Without giving much more away, the far more sophisticated approach of dealing with common teen issues like the consequences of underage drinking, peer pressure and premarital sex was significantly more thoughtful than many of its predecessors. And for Page, it provides a much-needed opportunity to prove she's capable of far more as an actress. Sure, she may not have Diablo Cody's snappy lines this time around, but she's got tons of heart, which makes Whip It's premise shine, even if doesn't necessarily break any new ground.

  • Drugs/Alcohol:  Underage drinking, plus instances of social drinking (Bliss' dad is rarely seen without a beer in his hand) plus references to smoking and drug use.
  • Language/Profanity: A smattering of profanity and rude dialogue throughout, including a couple of instances where God's name is misused.
  • Sex/Nudity:  Bliss and her boyfriend Oliver have sex, (they are shown in various degrees of undress in a pool) something Bliss regrets once she suspects he's cheating on her when he's on the road again (he's a traveling musician). In one scene, she mourns that she gave him "everything." There's also some sexually charged dialogue, skimpy outfits worn by a few of the roller derby girls and suggestive humor.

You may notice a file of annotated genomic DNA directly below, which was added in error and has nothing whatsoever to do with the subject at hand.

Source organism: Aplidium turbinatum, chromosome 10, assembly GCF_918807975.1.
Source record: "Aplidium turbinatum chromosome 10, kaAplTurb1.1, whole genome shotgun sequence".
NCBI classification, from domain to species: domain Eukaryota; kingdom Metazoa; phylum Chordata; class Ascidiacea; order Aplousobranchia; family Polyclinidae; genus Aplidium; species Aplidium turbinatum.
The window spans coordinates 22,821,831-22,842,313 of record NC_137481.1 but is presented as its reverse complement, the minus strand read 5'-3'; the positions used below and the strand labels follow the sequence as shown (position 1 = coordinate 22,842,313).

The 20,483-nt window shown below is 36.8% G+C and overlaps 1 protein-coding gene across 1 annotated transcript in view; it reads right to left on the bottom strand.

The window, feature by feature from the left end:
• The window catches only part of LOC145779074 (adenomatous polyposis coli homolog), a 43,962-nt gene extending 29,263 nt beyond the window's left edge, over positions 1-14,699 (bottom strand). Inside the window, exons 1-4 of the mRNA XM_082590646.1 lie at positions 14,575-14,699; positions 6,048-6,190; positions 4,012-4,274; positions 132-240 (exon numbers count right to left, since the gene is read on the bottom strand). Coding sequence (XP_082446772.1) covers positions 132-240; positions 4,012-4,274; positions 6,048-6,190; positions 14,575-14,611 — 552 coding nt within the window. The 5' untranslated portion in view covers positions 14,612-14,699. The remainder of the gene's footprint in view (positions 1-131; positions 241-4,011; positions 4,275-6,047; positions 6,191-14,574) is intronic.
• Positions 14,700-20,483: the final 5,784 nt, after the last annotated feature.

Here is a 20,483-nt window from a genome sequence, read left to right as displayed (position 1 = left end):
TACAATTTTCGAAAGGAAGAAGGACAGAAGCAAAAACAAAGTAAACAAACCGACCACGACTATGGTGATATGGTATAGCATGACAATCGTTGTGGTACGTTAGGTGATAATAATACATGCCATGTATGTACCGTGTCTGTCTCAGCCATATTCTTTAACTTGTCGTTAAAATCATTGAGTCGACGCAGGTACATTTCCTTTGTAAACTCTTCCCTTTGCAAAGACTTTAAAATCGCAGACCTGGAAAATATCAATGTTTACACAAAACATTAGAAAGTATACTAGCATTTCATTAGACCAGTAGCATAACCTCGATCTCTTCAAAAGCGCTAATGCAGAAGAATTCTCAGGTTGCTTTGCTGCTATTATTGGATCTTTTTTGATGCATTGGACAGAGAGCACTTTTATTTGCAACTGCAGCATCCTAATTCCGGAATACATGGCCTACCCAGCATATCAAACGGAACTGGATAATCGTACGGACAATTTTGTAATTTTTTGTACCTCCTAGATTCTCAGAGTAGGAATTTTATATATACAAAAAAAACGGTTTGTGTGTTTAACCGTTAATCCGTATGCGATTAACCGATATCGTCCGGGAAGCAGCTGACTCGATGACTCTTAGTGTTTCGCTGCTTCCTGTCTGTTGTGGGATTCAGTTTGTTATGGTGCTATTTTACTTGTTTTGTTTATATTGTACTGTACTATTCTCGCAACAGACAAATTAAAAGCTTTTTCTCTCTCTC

• Violence:  Roller derby isn't exactly a ladylike sport like, say, ballet. The girls are routinely throwing punches, tripping each other and basically doing whatever it takes to win.

Christa Banister is a full-time freelancer writer, specializing in music, movies and books-related reviews and interviews and is the author of two novels, Around the World in 80 Dates and Blessed Are the Meddlers. Based in St. Paul, Minn., she also weighs in on various aspects of pop culture on her personal blog

For more information, including her upcoming book signings and sample chapters of her novels, check out her Website.